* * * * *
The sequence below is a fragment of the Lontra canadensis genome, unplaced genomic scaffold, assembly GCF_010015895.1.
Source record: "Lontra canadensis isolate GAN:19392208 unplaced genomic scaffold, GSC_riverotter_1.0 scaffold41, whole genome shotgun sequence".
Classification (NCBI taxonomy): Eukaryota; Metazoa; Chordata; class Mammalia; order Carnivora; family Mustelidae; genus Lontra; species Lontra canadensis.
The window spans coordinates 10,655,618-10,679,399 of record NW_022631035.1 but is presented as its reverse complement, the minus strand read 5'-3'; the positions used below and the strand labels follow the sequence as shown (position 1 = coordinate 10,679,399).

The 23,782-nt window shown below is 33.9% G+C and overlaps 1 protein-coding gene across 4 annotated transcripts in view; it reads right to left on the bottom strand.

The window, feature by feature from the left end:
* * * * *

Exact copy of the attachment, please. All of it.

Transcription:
The sequence below is a fragment of the Lontra canadensis genome, unplaced genomic scaffold, assembly GCF_010015895.1.
Source record: "Lontra canadensis isolate GAN:19392208 unplaced genomic scaffold, GSC_riverotter_1.0 scaffold41, whole genome shotgun sequence".
Classification (NCBI taxonomy): Eukaryota; Metazoa; Chordata; class Mammalia; order Carnivora; family Mustelidae; genus Lontra; species Lontra canadensis.
The window spans coordinates 10,655,618-10,679,399 of record NW_022631035.1 but is presented as its reverse complement, the minus strand read 5'-3'; the positions used below and the strand labels follow the sequence as shown (position 1 = coordinate 10,679,399).

The 23,782-nt window shown below is 33.9% G+C and overlaps 1 protein-coding gene across 4 annotated transcripts in view; it reads right to left on the bottom strand.

The window, feature by feature from the left end: